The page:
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Cat socializing helps ease pets through trauma

MIDDLEBURY — Sitting cross-legged on the floor in one of the “Meet and Greet” rooms at Homeward Bound: The Humane Society of Addison County, Victoria Blewer entertained one of the center’s newest arrivals at the humane society’s Boardman Street headquarters: a muscular, jet-black male cat named Nero.
Nero had been in the shelter for only a few days but had already made a name for himself as a resident escape artist by popping open the door of his cat condo with his paw, making his way downstairs to where the food is kept, tearing open the corner of a bag and enjoying a midnight snack. He had done this twice.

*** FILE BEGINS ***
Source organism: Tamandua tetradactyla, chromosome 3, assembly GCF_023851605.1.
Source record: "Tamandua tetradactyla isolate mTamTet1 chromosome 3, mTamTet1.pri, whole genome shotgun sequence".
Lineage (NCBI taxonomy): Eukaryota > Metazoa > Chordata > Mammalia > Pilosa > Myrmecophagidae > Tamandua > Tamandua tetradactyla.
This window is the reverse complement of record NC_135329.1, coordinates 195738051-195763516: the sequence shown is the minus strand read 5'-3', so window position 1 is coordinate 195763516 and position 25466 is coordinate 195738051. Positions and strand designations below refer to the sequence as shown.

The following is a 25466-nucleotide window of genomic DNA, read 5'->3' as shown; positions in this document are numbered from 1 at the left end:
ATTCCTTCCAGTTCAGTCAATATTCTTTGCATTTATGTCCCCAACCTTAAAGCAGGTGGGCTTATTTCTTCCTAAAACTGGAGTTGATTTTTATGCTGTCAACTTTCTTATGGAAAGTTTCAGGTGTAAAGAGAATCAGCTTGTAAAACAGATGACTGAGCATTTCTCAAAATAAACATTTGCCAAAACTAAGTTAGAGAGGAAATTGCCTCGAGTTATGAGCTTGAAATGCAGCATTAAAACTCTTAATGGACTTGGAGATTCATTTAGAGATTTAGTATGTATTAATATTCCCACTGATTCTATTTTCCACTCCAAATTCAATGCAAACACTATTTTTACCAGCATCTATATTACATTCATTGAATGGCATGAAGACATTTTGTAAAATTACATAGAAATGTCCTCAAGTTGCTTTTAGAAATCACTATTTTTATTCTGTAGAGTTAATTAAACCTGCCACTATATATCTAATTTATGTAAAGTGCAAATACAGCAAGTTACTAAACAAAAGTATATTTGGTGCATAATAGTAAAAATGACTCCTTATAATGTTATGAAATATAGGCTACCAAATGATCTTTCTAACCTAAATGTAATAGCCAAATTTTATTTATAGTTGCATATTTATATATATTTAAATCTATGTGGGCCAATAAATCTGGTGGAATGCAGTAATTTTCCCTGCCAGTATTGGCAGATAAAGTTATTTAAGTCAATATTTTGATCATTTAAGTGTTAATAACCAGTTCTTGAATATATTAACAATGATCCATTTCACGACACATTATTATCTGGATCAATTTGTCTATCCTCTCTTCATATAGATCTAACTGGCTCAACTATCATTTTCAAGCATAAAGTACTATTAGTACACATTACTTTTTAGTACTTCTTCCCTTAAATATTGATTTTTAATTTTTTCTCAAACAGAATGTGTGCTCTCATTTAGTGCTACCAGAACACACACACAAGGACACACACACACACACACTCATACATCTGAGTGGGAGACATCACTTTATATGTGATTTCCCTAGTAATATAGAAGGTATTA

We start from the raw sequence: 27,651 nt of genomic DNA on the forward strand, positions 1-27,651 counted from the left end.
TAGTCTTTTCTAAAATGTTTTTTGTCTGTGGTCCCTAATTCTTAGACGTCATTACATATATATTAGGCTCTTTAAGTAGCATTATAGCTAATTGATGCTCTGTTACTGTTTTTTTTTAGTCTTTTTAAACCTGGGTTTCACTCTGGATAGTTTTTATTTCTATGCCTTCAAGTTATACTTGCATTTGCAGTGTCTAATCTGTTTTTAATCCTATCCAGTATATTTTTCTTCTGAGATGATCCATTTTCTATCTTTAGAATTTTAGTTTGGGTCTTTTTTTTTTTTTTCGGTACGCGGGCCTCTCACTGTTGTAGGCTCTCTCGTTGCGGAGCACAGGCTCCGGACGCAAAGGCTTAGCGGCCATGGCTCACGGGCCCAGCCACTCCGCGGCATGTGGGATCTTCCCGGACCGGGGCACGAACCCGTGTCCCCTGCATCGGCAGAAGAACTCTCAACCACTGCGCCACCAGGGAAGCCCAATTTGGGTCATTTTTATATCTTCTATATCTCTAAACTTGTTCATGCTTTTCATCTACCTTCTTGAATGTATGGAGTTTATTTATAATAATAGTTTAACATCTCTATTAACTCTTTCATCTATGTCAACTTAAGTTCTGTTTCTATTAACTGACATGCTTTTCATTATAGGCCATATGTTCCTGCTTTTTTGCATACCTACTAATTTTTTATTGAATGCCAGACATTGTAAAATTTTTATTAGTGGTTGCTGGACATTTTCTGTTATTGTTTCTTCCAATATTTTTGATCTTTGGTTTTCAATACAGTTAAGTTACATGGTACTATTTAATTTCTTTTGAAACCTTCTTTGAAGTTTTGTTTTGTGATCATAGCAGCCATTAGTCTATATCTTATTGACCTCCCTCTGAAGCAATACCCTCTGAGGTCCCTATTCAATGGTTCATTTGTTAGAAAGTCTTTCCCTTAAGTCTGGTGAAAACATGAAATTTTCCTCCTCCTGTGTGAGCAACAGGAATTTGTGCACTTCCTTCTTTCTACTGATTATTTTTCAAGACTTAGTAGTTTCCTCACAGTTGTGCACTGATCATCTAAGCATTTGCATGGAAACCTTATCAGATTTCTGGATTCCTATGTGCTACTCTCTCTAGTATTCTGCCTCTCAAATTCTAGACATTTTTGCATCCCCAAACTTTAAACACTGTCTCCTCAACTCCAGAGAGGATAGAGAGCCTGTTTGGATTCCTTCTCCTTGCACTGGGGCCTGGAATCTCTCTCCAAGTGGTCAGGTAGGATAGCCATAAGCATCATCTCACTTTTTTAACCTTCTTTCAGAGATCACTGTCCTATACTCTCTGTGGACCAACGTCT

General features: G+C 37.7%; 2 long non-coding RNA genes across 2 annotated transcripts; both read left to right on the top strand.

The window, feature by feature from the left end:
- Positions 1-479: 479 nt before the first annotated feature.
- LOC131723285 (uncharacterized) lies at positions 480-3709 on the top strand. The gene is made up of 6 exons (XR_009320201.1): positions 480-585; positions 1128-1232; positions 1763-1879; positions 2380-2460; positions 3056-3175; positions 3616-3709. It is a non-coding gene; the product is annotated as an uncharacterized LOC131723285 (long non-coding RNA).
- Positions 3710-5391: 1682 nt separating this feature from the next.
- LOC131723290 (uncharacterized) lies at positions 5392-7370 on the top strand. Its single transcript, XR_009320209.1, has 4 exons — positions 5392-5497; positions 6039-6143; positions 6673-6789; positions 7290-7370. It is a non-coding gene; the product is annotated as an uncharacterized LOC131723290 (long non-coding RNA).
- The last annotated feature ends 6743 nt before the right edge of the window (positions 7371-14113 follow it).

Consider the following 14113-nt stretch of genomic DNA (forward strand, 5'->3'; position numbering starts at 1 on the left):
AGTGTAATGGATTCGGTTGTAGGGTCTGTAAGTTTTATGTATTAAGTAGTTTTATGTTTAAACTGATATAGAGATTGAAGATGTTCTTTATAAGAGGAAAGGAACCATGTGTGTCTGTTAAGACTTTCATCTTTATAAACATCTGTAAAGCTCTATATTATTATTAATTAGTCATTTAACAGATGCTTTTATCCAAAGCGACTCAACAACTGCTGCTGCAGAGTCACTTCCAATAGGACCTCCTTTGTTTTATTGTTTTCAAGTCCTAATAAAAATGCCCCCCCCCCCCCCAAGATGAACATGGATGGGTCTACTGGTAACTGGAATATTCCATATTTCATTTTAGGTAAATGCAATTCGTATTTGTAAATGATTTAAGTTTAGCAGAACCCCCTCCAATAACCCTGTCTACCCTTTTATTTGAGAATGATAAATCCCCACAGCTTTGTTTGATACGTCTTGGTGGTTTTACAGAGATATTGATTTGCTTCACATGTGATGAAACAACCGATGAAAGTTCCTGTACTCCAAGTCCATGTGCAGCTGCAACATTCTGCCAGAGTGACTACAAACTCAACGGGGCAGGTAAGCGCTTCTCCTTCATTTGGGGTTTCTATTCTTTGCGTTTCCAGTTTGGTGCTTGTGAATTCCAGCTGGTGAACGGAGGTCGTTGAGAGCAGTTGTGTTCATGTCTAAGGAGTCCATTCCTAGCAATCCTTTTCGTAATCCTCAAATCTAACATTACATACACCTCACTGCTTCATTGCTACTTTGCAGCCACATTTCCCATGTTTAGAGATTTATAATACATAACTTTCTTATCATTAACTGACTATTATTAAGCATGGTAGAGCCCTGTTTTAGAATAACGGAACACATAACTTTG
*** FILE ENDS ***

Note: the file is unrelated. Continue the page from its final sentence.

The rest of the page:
But as he settled into his temporary home in the Meet and Greet room with Blewer, Nero was clearly curious about his new surroundings, first investigating every corner and climbing up chairs to peer out of the windows on three sides of the room. Next, tentatively at first and then more eagerly, he nuzzled Blewer’s knees and elbows. As he did this, she talked to him in a lilting, singsong tone.
When animals arrive at the county’s humane society, now known as Homeward Bound, they are welcomed by a team of 109 volunteers. Those volunteers fulfill a multitude of roles, interacting with and walking the animals, staffing the front desk, managing special events, maintaining the building and even serving on the board of directors.
Blewer is part of a team that manages a fluctuating number of cats. Right now, Homeward Bound is home to about 35 cats of all types, colorings and personalities.